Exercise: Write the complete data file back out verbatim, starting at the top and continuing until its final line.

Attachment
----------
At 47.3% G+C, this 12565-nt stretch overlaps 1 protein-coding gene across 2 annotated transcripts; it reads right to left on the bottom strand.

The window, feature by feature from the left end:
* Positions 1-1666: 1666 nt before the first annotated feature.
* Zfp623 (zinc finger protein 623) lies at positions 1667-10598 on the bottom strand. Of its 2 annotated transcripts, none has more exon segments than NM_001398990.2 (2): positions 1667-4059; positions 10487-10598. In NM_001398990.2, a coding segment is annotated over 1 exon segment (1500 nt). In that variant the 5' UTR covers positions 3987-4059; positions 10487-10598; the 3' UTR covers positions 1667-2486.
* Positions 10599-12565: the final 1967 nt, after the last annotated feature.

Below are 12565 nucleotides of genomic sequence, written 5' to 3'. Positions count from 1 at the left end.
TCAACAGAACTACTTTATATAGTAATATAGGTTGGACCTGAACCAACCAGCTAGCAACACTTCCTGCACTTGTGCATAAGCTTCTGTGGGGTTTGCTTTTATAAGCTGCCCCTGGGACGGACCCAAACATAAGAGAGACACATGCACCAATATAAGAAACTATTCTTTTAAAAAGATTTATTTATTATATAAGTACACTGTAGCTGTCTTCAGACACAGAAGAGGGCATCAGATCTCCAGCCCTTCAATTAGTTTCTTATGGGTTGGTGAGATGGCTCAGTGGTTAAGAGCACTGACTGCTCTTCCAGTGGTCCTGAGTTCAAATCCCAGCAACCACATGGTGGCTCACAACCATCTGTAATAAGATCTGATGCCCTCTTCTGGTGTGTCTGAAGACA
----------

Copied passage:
At 47.3% G+C, this 12565-nt stretch overlaps 1 protein-coding gene across 2 annotated transcripts; it reads right to left on the bottom strand.

The window, feature by feature from the left end:
* Positions 1-1666: 1666 nt before the first annotated feature.
* Zfp623 (zinc finger protein 623) lies at positions 1667-10598 on the bottom strand. Of its 2 annotated transcripts, none has more exon segments than NM_001398990.2 (2): positions 1667-4059; positions 10487-10598. In NM_001398990.2, a coding segment is annotated over 1 exon segment (1500 nt). In that variant the 5' UTR covers positions 3987-4059; positions 10487-10598; the 3' UTR covers positions 1667-2486.
* Positions 10599-12565: the final 1967 nt, after the last annotated feature.

Below are 12565 nucleotides of genomic sequence, written 5' to 3'. Positions count from 1 at the left end.
TCAACAGAACTACTTTATATAGTAATATAGGTTGGACCTGAACCAACCAGCTAGCAACACTTCCTGCACTTGTGCATAAGCTTCTGTGGGGTTTGCTTTTATAAGCTGCCCCTGGGACGGACCCAAACATAAGAGAGACACATGCACCAATATAAGAAACTATTCTTTTAAAAAGATTTATTTATTATATAAGTACACTGTAGCTGTCTTCAGACACAGAAGAGGGCATCAGATCTCCAGCCCTTCAATTAGTTTCTTATGGGTTGGTGAGATGGCTCAGTGGTTAAGAGCACTGACTGCTCTTCCAGTGGTCCTGAGTTCAAATCCCAGCAACCACATGGTGGCTCACAACCATCTGTAATAAGATCTGATGCCCTCTTCTGGTGTGTCTGAAGACA